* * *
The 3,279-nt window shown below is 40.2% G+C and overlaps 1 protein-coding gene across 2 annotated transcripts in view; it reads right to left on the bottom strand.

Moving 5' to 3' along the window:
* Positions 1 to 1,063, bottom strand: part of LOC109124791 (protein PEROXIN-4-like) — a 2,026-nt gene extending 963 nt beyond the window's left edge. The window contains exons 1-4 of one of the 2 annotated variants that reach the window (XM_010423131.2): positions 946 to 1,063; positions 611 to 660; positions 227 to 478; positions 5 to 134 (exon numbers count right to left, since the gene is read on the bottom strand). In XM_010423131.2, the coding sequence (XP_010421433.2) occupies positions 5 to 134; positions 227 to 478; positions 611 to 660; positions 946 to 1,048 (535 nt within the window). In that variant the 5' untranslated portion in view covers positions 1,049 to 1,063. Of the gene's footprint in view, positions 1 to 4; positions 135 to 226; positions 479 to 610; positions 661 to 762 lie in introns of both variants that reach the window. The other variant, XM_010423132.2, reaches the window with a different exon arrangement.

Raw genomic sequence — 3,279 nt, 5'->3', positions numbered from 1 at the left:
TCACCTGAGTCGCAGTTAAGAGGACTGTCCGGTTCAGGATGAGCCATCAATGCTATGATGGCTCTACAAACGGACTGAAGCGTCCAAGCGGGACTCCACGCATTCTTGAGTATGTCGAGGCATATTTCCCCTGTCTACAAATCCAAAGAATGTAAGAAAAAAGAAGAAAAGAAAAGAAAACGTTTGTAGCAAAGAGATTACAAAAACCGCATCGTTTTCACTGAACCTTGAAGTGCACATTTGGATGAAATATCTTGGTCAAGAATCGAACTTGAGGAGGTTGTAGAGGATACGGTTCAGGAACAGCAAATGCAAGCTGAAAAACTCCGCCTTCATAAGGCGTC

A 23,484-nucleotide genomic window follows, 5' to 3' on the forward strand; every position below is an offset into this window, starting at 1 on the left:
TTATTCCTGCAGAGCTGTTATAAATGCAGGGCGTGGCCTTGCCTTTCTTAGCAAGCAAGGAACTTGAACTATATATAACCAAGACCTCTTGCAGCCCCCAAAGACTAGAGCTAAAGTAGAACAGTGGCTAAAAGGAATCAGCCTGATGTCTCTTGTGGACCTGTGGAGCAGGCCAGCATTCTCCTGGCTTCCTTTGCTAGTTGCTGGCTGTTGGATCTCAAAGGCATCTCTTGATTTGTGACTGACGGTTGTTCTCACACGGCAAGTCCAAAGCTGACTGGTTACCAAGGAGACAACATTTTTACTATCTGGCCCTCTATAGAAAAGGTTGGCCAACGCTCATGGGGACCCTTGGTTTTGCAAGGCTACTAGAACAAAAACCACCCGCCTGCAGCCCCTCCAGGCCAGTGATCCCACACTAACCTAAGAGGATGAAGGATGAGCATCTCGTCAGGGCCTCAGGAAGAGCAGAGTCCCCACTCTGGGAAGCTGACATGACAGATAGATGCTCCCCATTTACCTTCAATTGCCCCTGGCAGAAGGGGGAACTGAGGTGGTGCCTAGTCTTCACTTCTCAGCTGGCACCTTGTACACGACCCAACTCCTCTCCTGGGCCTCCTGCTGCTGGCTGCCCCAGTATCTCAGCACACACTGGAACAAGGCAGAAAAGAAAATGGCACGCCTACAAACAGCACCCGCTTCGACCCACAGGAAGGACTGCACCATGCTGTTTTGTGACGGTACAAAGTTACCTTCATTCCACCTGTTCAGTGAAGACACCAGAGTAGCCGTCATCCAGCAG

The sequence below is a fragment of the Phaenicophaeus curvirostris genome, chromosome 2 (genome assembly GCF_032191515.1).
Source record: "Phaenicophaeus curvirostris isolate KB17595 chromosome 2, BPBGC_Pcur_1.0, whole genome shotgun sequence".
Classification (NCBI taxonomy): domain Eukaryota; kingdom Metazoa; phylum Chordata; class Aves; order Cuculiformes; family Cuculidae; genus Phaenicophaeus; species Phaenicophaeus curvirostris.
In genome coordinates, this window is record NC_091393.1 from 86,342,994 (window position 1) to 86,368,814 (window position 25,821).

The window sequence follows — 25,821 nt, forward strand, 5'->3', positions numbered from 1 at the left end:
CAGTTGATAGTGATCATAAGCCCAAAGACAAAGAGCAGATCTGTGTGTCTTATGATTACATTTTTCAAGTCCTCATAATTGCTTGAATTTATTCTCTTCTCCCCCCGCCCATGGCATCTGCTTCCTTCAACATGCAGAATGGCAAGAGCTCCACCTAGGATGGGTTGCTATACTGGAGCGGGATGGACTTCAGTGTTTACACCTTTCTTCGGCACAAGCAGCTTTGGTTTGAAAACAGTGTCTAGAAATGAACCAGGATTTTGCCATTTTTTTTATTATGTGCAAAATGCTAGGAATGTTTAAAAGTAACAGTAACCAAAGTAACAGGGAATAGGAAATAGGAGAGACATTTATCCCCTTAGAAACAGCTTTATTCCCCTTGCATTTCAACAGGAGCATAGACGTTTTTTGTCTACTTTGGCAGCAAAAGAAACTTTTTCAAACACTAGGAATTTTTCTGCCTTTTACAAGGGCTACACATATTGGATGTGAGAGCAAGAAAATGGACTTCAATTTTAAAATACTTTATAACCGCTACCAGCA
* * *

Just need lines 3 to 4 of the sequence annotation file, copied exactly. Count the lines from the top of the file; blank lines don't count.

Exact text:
* Positions 1 to 1,063, bottom strand: part of LOC109124791 (protein PEROXIN-4-like) — a 2,026-nt gene extending 963 nt beyond the window's left edge. The window contains exons 1-4 of one of the 2 annotated variants that reach the window (XM_010423131.2): positions 946 to 1,063; positions 611 to 660; positions 227 to 478; positions 5 to 134 (exon numbers count right to left, since the gene is read on the bottom strand). In XM_010423131.2, the coding sequence (XP_010421433.2) occupies positions 5 to 134; positions 227 to 478; positions 611 to 660; positions 946 to 1,048 (535 nt within the window). In that variant the 5' untranslated portion in view covers positions 1,049 to 1,063. Of the gene's footprint in view, positions 1 to 4; positions 135 to 226; positions 479 to 610; positions 661 to 762 lie in introns of both variants that reach the window. The other variant, XM_010423132.2, reaches the window with a different exon arrangement.

Raw genomic sequence — 3,279 nt, 5'->3', positions numbered from 1 at the left: